Being a Public Librarian Can Be Dangerous Work, Why Don’t We Acknowledge That?
A former librarian pushes against the romanticization of what libraries are and who they are for
The day of the incident it had been only me and Ms. Roberts at the circulation desk. I was one month into the job and used to calling these kinds of things “incidents” by then. The yelling was coming from the Adult Fiction section, an area with four tables that made up the far-right corner of the larger square that was the library. Walls of tall bookcases made it into its own square, and it was impossible to see into it unless you were standing right within it. Only one chair, tucked in between the emergency exit and a single bookcase—the Fiction A’s—could be seen from the circulation desk. A few weeks earlier, a patron had overdosed while sitting in it, his skin already blue by the time someone at the desk noticed and called 911.
I knew it was Christian who was yelling before I reached him. He was a regular patron who kept his cell phone in a holster on his hip and a Bluetooth piece in his ear, loudly taking frequent phone calls until an employee would tell him to hang up or take it outside. The other two people sitting at the table with him kept their eyes fixed down as he yelled up at an older woman who was standing near him. I recognized her by the long flowing dress and colorful silk headscarf she always wore, but I did not know her name. The woman often annoyed other patrons by asking to borrow items from them—a cell phone, a tissue, a bit of their food—and would hover until she got a yes. Whatever she had asked him for that day annoyed him to a point where he had been saying “fuck you” for a while, obviously angry, but I don’t know that anyone expected what happened next.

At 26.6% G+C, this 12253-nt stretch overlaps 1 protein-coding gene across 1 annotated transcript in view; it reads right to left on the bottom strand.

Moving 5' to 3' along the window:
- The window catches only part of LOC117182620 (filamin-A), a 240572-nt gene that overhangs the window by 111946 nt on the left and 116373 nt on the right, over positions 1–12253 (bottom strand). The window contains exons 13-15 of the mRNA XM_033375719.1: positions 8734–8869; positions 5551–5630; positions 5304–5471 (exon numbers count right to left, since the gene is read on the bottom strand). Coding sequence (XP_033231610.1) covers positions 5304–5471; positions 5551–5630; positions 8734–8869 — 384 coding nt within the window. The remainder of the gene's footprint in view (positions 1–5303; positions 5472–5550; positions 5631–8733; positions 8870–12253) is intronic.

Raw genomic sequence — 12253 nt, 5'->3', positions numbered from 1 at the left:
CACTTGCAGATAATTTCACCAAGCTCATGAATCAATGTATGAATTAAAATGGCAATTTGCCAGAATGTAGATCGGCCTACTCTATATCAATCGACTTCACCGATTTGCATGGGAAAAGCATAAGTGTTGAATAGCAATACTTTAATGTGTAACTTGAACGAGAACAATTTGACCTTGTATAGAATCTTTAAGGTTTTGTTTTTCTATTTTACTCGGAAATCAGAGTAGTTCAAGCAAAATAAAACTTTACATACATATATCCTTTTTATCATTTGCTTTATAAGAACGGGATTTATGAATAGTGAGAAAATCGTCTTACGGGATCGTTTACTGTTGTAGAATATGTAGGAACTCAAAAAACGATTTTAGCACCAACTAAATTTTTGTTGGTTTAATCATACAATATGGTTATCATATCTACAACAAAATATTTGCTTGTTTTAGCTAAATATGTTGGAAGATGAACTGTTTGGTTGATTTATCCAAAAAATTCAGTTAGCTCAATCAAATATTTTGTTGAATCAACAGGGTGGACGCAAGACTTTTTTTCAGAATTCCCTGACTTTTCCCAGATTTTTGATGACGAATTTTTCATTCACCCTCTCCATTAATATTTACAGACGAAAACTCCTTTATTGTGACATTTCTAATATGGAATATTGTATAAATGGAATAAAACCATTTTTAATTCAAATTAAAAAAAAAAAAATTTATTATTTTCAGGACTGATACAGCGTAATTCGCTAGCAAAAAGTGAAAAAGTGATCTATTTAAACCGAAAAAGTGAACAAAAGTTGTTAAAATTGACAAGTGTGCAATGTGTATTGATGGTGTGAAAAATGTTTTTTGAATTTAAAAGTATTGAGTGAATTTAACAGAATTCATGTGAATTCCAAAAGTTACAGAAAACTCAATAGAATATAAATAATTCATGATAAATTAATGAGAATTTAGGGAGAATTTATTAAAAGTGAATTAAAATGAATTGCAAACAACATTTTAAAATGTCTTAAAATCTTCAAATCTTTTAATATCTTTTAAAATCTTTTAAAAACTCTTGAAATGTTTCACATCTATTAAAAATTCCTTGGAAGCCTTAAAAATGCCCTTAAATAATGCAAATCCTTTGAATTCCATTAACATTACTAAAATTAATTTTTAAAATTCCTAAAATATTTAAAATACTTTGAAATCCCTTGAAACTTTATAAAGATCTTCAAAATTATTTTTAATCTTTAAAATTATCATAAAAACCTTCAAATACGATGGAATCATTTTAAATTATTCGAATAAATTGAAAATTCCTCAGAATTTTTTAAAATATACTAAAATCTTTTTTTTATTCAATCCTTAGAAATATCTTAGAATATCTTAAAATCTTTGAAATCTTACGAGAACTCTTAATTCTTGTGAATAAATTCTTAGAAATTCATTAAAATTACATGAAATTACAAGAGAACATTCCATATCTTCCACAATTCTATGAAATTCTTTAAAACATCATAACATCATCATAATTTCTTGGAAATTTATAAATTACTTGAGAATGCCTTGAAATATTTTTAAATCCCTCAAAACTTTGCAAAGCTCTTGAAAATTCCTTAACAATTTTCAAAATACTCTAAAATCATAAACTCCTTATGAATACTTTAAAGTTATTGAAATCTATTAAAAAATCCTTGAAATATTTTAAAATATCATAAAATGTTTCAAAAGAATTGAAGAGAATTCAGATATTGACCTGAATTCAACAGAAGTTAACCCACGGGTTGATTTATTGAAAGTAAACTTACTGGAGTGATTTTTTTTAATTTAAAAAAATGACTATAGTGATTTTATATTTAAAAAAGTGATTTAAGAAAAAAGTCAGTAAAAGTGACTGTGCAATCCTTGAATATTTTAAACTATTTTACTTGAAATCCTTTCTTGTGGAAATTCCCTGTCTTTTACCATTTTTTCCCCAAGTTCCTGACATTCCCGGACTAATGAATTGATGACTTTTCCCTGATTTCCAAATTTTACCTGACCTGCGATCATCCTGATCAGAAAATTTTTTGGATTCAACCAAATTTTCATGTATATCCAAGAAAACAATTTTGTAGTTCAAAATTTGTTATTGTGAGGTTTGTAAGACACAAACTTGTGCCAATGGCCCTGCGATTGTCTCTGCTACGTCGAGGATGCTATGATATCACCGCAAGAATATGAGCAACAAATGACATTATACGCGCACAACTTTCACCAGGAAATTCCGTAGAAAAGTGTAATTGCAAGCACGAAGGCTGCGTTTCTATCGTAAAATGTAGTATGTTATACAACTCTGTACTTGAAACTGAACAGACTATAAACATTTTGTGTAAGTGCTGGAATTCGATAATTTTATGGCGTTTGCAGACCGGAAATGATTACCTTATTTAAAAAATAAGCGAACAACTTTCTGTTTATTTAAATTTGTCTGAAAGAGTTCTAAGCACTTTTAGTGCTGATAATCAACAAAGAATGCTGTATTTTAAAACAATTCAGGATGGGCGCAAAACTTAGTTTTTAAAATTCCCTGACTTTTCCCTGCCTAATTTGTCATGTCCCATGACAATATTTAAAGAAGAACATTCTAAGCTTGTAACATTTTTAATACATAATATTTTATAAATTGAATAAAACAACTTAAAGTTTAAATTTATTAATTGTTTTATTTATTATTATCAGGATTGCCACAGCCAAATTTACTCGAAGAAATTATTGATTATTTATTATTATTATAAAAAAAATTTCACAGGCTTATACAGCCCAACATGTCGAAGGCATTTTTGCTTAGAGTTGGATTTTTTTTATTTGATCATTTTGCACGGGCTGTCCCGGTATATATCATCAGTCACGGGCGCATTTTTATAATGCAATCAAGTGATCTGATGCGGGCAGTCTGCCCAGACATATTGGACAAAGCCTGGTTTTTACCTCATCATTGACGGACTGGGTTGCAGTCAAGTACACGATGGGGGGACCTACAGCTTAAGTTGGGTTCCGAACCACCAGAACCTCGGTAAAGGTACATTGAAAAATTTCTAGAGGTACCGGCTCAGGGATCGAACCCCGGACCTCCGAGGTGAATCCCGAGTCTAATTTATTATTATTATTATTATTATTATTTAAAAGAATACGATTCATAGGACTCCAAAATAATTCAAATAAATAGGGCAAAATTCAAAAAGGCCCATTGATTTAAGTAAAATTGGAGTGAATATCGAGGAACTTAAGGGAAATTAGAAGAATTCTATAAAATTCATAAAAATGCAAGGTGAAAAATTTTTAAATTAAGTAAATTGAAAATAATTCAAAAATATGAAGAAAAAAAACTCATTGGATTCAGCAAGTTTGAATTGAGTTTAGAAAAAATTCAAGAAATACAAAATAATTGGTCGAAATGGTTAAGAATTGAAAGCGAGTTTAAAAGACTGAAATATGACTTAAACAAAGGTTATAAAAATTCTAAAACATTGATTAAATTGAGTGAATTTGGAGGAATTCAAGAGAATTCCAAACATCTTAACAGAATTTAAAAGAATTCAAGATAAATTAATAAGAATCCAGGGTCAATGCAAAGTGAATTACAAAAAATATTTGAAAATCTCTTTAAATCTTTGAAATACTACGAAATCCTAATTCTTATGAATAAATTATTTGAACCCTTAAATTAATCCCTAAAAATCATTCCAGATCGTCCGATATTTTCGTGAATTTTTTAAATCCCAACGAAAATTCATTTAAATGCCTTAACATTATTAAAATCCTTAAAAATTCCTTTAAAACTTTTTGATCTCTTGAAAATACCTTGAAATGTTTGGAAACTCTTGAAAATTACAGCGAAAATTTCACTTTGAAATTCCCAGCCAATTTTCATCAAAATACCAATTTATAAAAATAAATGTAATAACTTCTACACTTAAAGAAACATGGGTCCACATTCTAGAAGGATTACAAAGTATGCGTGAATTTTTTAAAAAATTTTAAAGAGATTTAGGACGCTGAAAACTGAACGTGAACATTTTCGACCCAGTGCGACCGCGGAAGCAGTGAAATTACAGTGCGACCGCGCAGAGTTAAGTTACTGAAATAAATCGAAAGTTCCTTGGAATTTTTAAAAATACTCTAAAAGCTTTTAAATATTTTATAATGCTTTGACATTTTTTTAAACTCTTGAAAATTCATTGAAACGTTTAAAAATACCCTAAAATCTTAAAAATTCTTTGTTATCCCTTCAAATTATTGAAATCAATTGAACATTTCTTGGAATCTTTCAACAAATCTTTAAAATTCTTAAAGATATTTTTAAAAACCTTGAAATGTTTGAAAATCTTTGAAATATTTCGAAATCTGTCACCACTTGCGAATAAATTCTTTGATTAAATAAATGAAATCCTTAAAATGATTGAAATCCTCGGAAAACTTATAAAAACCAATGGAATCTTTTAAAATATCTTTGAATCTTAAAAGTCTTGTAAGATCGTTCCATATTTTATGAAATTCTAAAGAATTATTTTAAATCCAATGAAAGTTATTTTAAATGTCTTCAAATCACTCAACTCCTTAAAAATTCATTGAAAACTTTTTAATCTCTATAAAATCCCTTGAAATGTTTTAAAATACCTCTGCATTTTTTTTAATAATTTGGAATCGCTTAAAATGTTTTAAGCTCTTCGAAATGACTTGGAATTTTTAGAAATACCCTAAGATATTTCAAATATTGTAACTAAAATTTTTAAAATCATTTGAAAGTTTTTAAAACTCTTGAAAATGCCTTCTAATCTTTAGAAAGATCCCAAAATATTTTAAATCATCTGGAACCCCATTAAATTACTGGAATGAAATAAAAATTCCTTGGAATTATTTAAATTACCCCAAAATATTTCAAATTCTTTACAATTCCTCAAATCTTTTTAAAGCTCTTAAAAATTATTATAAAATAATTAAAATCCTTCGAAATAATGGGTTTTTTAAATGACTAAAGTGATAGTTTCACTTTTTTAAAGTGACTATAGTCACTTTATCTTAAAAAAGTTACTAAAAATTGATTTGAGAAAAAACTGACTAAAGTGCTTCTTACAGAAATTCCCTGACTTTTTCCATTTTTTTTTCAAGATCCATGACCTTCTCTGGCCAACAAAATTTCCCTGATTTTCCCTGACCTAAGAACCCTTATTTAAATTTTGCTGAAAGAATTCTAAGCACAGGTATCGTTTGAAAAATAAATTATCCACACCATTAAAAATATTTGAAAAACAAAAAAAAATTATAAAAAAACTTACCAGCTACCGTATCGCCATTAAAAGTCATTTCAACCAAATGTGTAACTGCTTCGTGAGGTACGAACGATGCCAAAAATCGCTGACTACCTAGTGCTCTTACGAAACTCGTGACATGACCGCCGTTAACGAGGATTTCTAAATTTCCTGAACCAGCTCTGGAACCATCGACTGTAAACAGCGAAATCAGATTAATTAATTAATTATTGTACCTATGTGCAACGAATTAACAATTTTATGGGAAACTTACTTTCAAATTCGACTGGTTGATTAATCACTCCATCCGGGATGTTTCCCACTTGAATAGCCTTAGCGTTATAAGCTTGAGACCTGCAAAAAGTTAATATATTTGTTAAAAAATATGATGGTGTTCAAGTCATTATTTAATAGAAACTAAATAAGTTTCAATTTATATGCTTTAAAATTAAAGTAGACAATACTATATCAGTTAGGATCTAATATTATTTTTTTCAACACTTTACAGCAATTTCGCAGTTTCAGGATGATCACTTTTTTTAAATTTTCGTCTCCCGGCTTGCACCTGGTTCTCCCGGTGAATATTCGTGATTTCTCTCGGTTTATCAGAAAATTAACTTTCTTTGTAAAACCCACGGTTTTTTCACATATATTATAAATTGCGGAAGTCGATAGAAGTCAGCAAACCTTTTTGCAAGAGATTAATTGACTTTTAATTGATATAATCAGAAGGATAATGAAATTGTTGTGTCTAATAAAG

Christian stood and used both of his hands to shove the woman backward as hard as he could. Her thin body flew into the wooden bench behind her and her head audibly cracked on contact before she rolled to the floor.
I instantly started to yell. “Out! Out! Get out!”
The other patrons finally looked up, most of them staring at me. I was the woman with pink hair, the newest hire who was usually the most patient and friendly at the circulation desk, yet here I was now, angry and yelling.
Christian turned toward me, shouting how he’d done nothing and I didn’t know shit. Spit was flying from his mouth. Two patrons I didn’t know were cradling the woman’s head as she lay sprawled out on the floor next to the bench. I tried to check for blood while simultaneously watching Christian.